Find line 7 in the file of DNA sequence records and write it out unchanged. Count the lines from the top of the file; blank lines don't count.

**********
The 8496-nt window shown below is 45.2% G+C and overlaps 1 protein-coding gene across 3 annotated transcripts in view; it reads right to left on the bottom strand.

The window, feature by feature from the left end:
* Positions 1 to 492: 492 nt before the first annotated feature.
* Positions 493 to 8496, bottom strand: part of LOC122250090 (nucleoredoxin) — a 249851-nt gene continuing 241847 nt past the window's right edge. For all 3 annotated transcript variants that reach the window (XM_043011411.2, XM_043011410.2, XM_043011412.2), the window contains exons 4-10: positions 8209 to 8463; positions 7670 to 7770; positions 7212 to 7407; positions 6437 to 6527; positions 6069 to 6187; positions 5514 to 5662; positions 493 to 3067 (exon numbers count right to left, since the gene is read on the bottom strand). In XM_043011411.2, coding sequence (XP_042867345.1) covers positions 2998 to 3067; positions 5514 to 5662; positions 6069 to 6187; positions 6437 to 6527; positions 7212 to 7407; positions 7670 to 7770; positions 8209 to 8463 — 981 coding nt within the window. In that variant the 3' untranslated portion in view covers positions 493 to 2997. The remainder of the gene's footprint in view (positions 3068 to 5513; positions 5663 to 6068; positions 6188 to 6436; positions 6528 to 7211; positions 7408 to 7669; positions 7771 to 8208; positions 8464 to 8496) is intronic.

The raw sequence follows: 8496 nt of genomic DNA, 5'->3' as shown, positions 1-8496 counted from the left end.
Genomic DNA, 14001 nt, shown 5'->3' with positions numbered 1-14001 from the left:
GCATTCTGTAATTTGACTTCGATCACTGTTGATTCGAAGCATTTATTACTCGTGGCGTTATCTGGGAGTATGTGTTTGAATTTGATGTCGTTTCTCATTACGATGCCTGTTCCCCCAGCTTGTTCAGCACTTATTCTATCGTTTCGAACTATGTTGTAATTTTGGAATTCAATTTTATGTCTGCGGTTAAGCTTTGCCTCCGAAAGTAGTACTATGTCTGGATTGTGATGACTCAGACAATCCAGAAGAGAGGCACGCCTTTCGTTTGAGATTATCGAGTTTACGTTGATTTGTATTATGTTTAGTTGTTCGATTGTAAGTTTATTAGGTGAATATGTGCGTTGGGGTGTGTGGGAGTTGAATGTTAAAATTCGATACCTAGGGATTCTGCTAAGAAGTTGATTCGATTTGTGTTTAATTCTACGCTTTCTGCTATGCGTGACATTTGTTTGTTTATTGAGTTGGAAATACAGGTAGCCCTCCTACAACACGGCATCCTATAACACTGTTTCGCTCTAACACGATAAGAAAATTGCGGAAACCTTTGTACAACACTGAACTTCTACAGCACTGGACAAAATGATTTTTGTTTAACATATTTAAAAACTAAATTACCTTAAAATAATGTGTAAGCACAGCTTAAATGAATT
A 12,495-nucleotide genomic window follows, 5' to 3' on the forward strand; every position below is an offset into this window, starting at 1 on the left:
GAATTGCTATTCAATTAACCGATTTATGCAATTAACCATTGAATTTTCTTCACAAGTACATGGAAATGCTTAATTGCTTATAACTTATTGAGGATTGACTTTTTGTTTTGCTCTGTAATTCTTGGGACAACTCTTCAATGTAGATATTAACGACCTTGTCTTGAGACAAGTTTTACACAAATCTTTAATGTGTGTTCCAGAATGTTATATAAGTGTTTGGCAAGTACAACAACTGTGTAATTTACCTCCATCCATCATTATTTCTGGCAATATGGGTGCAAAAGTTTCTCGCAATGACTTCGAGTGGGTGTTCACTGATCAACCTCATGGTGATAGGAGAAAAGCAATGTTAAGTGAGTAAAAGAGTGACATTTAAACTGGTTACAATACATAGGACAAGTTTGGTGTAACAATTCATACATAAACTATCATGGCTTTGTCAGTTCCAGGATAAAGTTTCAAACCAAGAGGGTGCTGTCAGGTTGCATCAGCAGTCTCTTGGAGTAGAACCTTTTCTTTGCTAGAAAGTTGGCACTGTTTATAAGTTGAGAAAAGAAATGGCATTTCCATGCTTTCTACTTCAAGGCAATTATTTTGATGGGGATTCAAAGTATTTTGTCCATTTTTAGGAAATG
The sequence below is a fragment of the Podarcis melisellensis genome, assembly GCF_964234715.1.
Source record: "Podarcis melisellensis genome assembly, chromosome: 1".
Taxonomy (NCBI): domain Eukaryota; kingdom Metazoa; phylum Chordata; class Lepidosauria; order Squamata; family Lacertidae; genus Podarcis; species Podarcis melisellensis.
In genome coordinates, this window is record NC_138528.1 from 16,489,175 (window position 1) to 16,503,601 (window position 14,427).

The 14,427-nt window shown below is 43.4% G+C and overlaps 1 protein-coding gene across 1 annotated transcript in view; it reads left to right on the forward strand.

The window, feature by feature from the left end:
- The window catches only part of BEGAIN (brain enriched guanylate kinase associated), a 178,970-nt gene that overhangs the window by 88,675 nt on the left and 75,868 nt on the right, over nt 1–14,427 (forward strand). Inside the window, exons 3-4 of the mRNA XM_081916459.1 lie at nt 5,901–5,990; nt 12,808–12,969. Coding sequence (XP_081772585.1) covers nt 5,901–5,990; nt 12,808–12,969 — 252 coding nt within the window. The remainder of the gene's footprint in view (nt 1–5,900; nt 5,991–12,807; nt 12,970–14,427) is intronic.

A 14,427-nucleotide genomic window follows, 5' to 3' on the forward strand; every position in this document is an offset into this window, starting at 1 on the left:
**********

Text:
GCATTCTGTAATTTGACTTCGATCACTGTTGATTCGAAGCATTTATTACTCGTGGCGTTATCTGGGAGTATGTGTTTGAATTTGATGTCGTTTCTCATTACGATGCCTGTTCCCCCAGCTTGTTCAGCACTTATTCTATCGTTTCGAACTATGTTGTAATTTTGGAATTCAATTTTATGTCTGCGGTTAAGCTTTGCCTCCGAAAGTAGTACTATGTCTGGATTGTGATGACTCAGACAATCCAGAAGAGAGGCACGCCTTTCGTTTGAGATTATCGAGTTTACGTTGATTTGTATTATGTTTAGTTGTTCGATTGTAAGTTTATTAGGTGAATATGTGCGTTGGGGTGTGTGGGAGTTGAATGTTAAAATTCGATACCTAGGGATTCTGCTAAGAAGTTGATTCGATTTGTGTTTAATTCTACGCTTTCTGCTATGCGTGACATTTGTTTGTTTATTGAGTTGGAAATACAGGTAGCCCTCCTACAACACGGCATCCTATAACACTGTTTCGCTCTAACACGATAAGAAAATTGCGGAAACCTTTGTACAACACTGAACTTCTACAGCACTGGACAAAATGATTTTTGTTTAACATATTTAAAAACTAAATTACCTTAAAATAATGTGTAAGCACAGCTTAAATGAATT